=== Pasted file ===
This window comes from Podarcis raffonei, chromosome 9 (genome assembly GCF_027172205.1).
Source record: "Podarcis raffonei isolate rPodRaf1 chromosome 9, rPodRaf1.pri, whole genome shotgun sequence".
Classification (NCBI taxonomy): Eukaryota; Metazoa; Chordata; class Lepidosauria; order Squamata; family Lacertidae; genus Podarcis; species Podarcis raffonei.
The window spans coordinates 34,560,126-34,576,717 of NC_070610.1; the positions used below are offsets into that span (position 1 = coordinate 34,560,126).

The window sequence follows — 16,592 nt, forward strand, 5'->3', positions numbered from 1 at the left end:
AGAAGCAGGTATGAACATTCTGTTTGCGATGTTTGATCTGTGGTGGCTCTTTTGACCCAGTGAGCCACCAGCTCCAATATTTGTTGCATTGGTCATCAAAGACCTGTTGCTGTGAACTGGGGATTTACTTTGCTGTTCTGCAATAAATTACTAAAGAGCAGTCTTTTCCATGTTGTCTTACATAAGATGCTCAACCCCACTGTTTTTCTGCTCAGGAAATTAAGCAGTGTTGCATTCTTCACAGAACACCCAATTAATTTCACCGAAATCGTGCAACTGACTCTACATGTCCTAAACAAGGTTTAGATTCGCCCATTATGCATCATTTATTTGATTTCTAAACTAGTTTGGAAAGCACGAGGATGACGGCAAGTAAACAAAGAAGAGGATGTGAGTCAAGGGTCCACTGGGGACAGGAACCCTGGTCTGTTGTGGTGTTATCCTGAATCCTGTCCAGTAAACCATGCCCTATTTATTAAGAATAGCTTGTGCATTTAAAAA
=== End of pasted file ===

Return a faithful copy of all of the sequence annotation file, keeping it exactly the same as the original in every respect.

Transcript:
This window comes from Podarcis raffonei, chromosome 9 (genome assembly GCF_027172205.1).
Source record: "Podarcis raffonei isolate rPodRaf1 chromosome 9, rPodRaf1.pri, whole genome shotgun sequence".
Classification (NCBI taxonomy): Eukaryota; Metazoa; Chordata; class Lepidosauria; order Squamata; family Lacertidae; genus Podarcis; species Podarcis raffonei.
The window spans coordinates 34,560,126-34,576,717 of NC_070610.1; the positions used below are offsets into that span (position 1 = coordinate 34,560,126).

The window sequence follows — 16,592 nt, forward strand, 5'->3', positions numbered from 1 at the left end:
AGAAGCAGGTATGAACATTCTGTTTGCGATGTTTGATCTGTGGTGGCTCTTTTGACCCAGTGAGCCACCAGCTCCAATATTTGTTGCATTGGTCATCAAAGACCTGTTGCTGTGAACTGGGGATTTACTTTGCTGTTCTGCAATAAATTACTAAAGAGCAGTCTTTTCCATGTTGTCTTACATAAGATGCTCAACCCCACTGTTTTTCTGCTCAGGAAATTAAGCAGTGTTGCATTCTTCACAGAACACCCAATTAATTTCACCGAAATCGTGCAACTGACTCTACATGTCCTAAACAAGGTTTAGATTCGCCCATTATGCATCATTTATTTGATTTCTAAACTAGTTTGGAAAGCACGAGGATGACGGCAAGTAAACAAAGAAGAGGATGTGAGTCAAGGGTCCACTGGGGACAGGAACCCTGGTCTGTTGTGGTGTTATCCTGAATCCTGTCCAGTAAACCATGCCCTATTTATTAAGAATAGCTTGTGCATTTAAAAA